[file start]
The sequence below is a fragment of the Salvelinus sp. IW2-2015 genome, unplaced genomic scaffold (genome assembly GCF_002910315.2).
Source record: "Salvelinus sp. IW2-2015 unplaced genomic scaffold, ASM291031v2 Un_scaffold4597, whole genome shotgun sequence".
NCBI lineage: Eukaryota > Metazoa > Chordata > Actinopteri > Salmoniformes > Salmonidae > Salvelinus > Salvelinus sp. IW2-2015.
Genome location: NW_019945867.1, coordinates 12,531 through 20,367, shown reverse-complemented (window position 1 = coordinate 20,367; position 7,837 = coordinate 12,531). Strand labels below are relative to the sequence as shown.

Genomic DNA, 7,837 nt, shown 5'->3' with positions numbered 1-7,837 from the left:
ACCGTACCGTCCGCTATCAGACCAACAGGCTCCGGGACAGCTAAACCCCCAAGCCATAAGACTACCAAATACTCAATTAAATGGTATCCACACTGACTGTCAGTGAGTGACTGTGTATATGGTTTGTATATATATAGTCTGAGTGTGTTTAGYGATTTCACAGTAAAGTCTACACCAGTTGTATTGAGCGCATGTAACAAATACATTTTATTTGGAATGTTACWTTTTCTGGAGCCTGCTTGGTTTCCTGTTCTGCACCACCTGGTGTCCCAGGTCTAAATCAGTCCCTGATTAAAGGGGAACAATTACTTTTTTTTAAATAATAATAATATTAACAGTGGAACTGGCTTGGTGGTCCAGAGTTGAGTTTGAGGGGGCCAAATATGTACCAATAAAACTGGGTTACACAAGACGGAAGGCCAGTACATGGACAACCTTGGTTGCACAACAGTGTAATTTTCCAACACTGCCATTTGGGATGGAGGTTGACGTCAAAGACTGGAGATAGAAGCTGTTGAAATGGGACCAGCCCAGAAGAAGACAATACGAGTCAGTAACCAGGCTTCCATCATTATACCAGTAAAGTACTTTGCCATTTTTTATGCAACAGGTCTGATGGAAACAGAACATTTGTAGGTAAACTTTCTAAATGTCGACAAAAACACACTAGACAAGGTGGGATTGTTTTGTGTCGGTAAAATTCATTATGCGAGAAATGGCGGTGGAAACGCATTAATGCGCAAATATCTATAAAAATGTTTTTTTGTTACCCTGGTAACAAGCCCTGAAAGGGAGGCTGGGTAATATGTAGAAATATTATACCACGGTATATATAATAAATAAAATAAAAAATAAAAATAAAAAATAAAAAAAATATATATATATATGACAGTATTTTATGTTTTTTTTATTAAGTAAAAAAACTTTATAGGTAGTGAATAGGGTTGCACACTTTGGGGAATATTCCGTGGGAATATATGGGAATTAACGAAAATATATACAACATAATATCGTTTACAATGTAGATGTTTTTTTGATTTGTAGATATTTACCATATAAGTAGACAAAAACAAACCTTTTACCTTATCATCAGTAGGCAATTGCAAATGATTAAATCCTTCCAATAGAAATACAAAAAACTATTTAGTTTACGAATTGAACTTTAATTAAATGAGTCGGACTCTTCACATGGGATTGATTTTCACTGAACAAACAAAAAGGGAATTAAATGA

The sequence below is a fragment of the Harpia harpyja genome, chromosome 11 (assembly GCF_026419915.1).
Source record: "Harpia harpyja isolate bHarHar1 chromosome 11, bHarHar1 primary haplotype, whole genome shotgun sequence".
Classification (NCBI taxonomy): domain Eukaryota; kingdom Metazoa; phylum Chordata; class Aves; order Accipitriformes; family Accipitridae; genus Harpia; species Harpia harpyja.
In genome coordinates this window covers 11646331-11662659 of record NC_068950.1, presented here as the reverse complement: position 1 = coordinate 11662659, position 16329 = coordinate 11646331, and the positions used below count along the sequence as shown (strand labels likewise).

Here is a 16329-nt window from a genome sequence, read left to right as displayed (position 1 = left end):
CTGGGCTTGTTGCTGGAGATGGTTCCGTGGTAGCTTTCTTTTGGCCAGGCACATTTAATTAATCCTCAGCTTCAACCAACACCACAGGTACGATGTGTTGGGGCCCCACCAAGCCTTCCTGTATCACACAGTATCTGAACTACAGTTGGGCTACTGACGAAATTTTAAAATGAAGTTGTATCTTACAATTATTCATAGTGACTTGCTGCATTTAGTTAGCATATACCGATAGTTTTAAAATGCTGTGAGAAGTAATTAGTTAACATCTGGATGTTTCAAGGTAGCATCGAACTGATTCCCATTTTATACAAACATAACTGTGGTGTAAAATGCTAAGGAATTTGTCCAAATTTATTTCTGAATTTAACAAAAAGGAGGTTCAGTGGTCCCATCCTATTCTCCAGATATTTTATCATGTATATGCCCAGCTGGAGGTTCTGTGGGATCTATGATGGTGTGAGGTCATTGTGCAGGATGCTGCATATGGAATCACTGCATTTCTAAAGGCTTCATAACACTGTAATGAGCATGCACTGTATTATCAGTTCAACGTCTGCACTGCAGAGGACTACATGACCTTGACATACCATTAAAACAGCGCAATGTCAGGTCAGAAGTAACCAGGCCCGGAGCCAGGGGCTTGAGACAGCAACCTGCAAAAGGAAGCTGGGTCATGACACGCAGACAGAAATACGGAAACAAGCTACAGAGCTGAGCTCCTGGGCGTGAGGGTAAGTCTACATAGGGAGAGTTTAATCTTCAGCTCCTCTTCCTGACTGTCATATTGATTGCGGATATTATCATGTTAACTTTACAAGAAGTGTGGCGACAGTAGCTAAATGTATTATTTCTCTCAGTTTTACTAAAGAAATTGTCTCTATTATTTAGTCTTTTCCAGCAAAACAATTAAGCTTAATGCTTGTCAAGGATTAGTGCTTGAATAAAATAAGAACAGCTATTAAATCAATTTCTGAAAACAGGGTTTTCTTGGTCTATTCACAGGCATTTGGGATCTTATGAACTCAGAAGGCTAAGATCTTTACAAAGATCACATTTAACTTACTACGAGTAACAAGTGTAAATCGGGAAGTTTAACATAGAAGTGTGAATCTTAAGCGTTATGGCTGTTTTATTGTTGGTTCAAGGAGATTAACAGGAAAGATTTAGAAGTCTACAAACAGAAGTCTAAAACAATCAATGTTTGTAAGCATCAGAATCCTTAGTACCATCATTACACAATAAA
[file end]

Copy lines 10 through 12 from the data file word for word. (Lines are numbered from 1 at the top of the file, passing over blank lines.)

In genome coordinates this window covers 11646331-11662659 of record NC_068950.1, presented here as the reverse complement: position 1 = coordinate 11662659, position 16329 = coordinate 11646331, and the positions used below count along the sequence as shown (strand labels likewise).

Here is a 16329-nt window from a genome sequence, read left to right as displayed (position 1 = left end):
CTGGGCTTGTTGCTGGAGATGGTTCCGTGGTAGCTTTCTTTTGGCCAGGCACATTTAATTAATCCTCAGCTTCAACCAACACCACAGGTACGATGTGTTGGGGCCCCACCAAGCCTTCCTGTATCACACAGTATCTGAACTACAGTTGGGCTACTGACGAAATTTTAAAATGAAGTTGTATCTTACAATTATTCATAGTGACTTGCTGCATTTAGTTAGCATATACCGATAGTTTTAAAATGCTGTGAGAAGTAATTAGTTAACATCTGGATGTTTCAAGGTAGCATCGAACTGATTCCCATTTTATACAAACATAACTGTGGTGTAAAATGCTAAGGAATTTGTCCAAATTTATTTCTGAATTTAACAAAAAGGAGGTTCAGTGGTCCCATCCTATTCTCCAGATATTTTATCATGTATATGCCCAGCTGGAGGTTCTGTGGGATCTATGATGGTGTGAGGTCATTGTGCAGGATGCTGCATATGGAATCACTGCATTTCTAAAGGCTTCATAACACTGTAATGAGCATGCACTGTATTATCAGTTCAACGTCTGCACTGCAGAGGACTACATGACCTTGACATACCATTAAAACAGCGCAATGTCAGGTCAGAAGTAACCAGGCCCGGAGCCAGGGGCTTGAGACAGCAACCTGCAAAAGGAAGCTGGGTCATGACACGCAGACAGAAATACGGAAACAAGCTACAGAGCTGAGCTCCTGGGCGTGAGGGTAAGTCTACATAGGGAGAGTTTAATCTTCAGCTCCTCTTCCTGACTGTCATATTGATTGCGGATATTATCATGTTAACTTTACAAGAAGTGTGGCGACAGTAGCTAAATGTATTATTTCTCTCAGTTTTACTAAAGAAATTGTCTCTATTATTTAGTCTTTTCCAGCAAAACAATTAAGCTTAATGCTTGTCAAGGATTAGTGCTTGAATAAAATAAGAACAGCTATTAAATCAATTTCTGAAAACAGGGTTTTCTTGGTCTATTCACAGGCATTTGGGATCTTATGAACTCAGAAGGCTAAGATCTTTACAAAGATCACATTTAACTTACTACGAGTAACAAGTGTAAATCGGGAAGTTTAACATAGAAGTGTGAATCTTAAGCGTTATGGCTGTTTTATTGTTGGTTCAAGGAGATTAACAGGAAAGATTTAGAAGTCTACAAACAGAAGTCTAAAACAATCAATGTTTGTAAGCATCAGAATCCTTAGTACCATCATTACACAATAAA